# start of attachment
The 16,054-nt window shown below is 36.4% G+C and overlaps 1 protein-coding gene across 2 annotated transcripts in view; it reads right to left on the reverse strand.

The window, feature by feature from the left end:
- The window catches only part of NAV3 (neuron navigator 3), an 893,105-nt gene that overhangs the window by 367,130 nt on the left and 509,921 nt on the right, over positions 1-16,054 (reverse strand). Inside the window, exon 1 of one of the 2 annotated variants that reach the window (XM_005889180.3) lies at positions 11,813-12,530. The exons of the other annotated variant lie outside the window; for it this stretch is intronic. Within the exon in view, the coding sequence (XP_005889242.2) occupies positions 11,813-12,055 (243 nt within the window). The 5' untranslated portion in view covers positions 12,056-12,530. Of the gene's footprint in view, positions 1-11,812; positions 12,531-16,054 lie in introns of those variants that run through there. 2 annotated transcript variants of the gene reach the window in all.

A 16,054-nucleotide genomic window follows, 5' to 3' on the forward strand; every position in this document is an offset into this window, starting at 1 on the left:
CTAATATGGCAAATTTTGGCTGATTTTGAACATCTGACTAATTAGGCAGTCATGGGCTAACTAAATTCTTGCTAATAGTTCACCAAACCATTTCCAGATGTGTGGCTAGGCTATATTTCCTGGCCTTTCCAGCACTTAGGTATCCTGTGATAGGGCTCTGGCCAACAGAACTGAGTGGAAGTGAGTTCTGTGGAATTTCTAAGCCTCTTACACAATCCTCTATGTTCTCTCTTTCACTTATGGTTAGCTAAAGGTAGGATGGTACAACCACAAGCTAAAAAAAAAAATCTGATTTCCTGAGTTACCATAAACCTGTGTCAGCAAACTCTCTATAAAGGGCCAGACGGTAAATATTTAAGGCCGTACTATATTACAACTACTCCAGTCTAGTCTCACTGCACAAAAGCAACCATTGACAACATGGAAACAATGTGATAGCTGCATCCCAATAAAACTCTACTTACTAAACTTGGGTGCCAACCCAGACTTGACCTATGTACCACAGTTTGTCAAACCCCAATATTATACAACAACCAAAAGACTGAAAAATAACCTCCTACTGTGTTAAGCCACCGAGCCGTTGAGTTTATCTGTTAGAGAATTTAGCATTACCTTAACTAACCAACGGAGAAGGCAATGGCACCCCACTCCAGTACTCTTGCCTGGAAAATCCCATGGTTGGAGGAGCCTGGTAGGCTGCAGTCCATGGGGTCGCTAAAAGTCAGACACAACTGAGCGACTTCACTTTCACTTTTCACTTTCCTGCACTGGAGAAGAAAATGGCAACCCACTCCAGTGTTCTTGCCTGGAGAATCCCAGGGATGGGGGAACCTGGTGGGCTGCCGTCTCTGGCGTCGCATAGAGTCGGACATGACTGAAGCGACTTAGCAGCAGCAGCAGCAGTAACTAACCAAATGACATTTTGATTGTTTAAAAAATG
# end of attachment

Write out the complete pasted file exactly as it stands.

The 16,054-nt window shown below is 36.4% G+C and overlaps 1 protein-coding gene across 2 annotated transcripts in view; it reads right to left on the reverse strand.

The window, feature by feature from the left end:
- The window catches only part of NAV3 (neuron navigator 3), an 893,105-nt gene that overhangs the window by 367,130 nt on the left and 509,921 nt on the right, over positions 1-16,054 (reverse strand). Inside the window, exon 1 of one of the 2 annotated variants that reach the window (XM_005889180.3) lies at positions 11,813-12,530. The exons of the other annotated variant lie outside the window; for it this stretch is intronic. Within the exon in view, the coding sequence (XP_005889242.2) occupies positions 11,813-12,055 (243 nt within the window). The 5' untranslated portion in view covers positions 12,056-12,530. Of the gene's footprint in view, positions 1-11,812; positions 12,531-16,054 lie in introns of those variants that run through there. 2 annotated transcript variants of the gene reach the window in all.

A 16,054-nucleotide genomic window follows, 5' to 3' on the forward strand; every position in this document is an offset into this window, starting at 1 on the left:
CTAATATGGCAAATTTTGGCTGATTTTGAACATCTGACTAATTAGGCAGTCATGGGCTAACTAAATTCTTGCTAATAGTTCACCAAACCATTTCCAGATGTGTGGCTAGGCTATATTTCCTGGCCTTTCCAGCACTTAGGTATCCTGTGATAGGGCTCTGGCCAACAGAACTGAGTGGAAGTGAGTTCTGTGGAATTTCTAAGCCTCTTACACAATCCTCTATGTTCTCTCTTTCACTTATGGTTAGCTAAAGGTAGGATGGTACAACCACAAGCTAAAAAAAAAAATCTGATTTCCTGAGTTACCATAAACCTGTGTCAGCAAACTCTCTATAAAGGGCCAGACGGTAAATATTTAAGGCCGTACTATATTACAACTACTCCAGTCTAGTCTCACTGCACAAAAGCAACCATTGACAACATGGAAACAATGTGATAGCTGCATCCCAATAAAACTCTACTTACTAAACTTGGGTGCCAACCCAGACTTGACCTATGTACCACAGTTTGTCAAACCCCAATATTATACAACAACCAAAAGACTGAAAAATAACCTCCTACTGTGTTAAGCCACCGAGCCGTTGAGTTTATCTGTTAGAGAATTTAGCATTACCTTAACTAACCAACGGAGAAGGCAATGGCACCCCACTCCAGTACTCTTGCCTGGAAAATCCCATGGTTGGAGGAGCCTGGTAGGCTGCAGTCCATGGGGTCGCTAAAAGTCAGACACAACTGAGCGACTTCACTTTCACTTTTCACTTTCCTGCACTGGAGAAGAAAATGGCAACCCACTCCAGTGTTCTTGCCTGGAGAATCCCAGGGATGGGGGAACCTGGTGGGCTGCCGTCTCTGGCGTCGCATAGAGTCGGACATGACTGAAGCGACTTAGCAGCAGCAGCAGCAGTAACTAACCAAATGACATTTTGATTGTTTAAAAAATG